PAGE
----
Like Clegg, the nearest catholic secondary school to me is a “satisfactory” school, but there is an “outstanding” school a mile or two further away. Unlike Clegg, we sent our child to the nearby, “satisfactory” school. The main reason being that I didn’t want to contribute to a system in which those children who have parents with a keen interest in them doing well get to go to the “outstanding” schools, while the other children are just left to make do with the “satisfactory” schools. The way I see it, one good way of helping bring about more equal standards would be for more parents like myself (and the Cleggs) to be prepared to send their children to a school which may not necessarilly have the best Ofsted report in the area.

    Now I stress that I am not actually criticising Clegg here; I do not know enough about his circumstances and his reasons for choosing this school to comment on them. But if he *has* chosen this school purely because it is deemed to be an “eilte” school, then I would find that just a little bit disappointing.

  • Rob Sheffield 10th Oct '10 - 7:17pm

    You live by the sword; you die by the sword.

    The right wing media giveth and the right wing media taketh away.

    etc etc etc

  • Rob & Red Flag, did I miss when the Telegraph and Daily Wail backed the Lib Dems?

  • Red Rag
    Complaining about The Daily Mail. Are they not one of the coalitions biggest backers media wise.

    No! The Daily Mail hate the Coalition.

    Just one of the reasons we should be proud of it (the Coalition, that is, not the Daily Mail).

  • TheContinentalOp 10th Oct '10 - 8:25pm

    @ Rob & Red Flag

    I think that when it comes to the three mainstream parties the only one which hasn’t went out of its way to cosy up to the right-wing press is the Lib Dems.

    I may not agree with their current direction but merely being part of the coalition doesn’t justify the type of jaundiced nonsense we’ve seen from the Mail today. To defend it does you little credit.

  • The right wing press will never be satisfied with anything less than a full Conservative government.
    That they attack the coaltion on occasion is hardly a surprise. The point is that the Conservatives are anything but left wing and it is sadly the public who are beginning to tar the Liberal Democrats with that right wing brush because of Nick’s unwillingness to distance himself from the rights baser instincts.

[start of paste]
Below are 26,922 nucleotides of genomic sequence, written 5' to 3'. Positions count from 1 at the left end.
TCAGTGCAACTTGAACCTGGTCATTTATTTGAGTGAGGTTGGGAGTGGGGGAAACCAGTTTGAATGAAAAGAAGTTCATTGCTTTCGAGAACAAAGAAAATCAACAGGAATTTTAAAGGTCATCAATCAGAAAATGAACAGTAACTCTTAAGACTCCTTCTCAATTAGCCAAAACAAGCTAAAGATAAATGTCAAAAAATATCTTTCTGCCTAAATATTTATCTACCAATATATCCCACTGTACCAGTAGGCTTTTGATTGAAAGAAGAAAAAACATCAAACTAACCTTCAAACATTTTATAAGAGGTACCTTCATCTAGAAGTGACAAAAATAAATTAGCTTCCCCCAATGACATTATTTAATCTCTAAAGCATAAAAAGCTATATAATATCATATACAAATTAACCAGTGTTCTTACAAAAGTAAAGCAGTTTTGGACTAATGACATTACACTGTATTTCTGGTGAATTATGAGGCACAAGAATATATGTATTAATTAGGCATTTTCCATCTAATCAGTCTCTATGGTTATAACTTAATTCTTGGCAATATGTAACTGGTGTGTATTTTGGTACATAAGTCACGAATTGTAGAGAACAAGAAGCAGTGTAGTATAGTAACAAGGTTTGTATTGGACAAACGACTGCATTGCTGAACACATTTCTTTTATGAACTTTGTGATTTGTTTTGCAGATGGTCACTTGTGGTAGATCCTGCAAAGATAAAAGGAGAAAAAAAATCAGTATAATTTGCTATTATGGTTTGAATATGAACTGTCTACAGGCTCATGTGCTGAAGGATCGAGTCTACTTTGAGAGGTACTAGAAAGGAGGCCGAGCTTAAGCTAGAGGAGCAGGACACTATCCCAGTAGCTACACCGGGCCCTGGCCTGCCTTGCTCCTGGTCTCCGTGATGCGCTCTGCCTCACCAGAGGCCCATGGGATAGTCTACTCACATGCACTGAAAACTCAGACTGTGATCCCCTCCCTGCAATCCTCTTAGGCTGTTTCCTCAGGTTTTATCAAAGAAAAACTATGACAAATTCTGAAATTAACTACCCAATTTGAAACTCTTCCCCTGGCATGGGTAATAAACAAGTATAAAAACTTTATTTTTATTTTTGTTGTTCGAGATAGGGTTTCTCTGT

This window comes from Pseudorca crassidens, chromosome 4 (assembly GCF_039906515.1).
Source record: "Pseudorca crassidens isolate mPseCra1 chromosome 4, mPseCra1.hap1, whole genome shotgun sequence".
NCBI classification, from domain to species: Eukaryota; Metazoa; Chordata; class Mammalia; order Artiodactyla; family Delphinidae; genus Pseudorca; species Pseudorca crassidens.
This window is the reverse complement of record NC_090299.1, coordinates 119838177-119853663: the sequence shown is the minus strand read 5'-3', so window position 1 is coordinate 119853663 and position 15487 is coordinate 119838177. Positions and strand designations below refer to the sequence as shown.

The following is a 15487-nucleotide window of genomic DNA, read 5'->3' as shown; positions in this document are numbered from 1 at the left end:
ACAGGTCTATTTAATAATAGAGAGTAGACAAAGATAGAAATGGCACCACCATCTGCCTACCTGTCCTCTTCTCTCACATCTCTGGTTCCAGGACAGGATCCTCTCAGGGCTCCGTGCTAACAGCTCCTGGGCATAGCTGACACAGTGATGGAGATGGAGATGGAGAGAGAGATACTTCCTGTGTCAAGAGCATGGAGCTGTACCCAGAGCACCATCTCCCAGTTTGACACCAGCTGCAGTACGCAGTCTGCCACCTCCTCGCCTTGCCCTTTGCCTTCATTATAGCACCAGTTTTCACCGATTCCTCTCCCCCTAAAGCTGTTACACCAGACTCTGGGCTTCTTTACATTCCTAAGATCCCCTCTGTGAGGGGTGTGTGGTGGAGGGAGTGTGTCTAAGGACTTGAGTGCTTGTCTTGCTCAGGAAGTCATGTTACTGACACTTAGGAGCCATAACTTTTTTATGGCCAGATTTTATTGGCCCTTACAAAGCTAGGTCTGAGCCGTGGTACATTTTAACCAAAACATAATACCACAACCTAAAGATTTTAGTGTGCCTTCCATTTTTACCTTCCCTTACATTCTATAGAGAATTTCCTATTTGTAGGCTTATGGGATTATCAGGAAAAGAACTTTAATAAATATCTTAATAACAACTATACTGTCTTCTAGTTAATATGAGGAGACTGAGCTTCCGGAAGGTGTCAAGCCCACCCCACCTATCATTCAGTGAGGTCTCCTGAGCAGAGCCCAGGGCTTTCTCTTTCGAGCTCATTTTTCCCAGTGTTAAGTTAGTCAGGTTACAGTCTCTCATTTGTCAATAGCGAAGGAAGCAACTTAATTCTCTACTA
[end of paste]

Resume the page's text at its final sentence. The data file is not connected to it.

As for the amusingly self-righteous Labour supporters, as TheContintalOp says they would do well to remember just how deep and how happily they wallowed in the cesspool that is the Mail.

    “Dacre’s close relationship with Gordon Brown is a curious one, given that the Prime Minister epitomises many of the values the Daily Mail most detests, but it is well-established and, according to Brown’s political allies, based on a genuine friendship. All their conversations are conducted privately, without aides or spin doctors present, and only Brown’s wife Sarah and their two boys, of whom Dacre is ‘incredibly fond’, are party to their discussions. Dacre has been close to Brown since he was Chancellor, and shares his sense of moral purpose.”

    “If you hang around with sewer rats, don’t complain about the smell.”


  • The right wing press hate the coalition, the Lib Dems, Clegg and Cameron/One-Nation Tories.

    Dacre and Murdoch etc.. want a Thatcherite government with tax breaks for the wealthy, inheritance tax cuts, no immigration or multiculturalism, no action on the environment and ‘Christian Values’ (no protection for gay people from bullying, all businesses closed on sunday etc…).

    The coalition is far too liberal for them, and the very fact that the Tories of all people are starting to think about chances for the poor leave them angry and confused.

    Telegraph aren’t much better – they kicked out David Laws because capital gains tax was hiked up and they felt their readers would be angry about extra taxes on the sale of their holiday chalets, yachts and apartments in sloane square,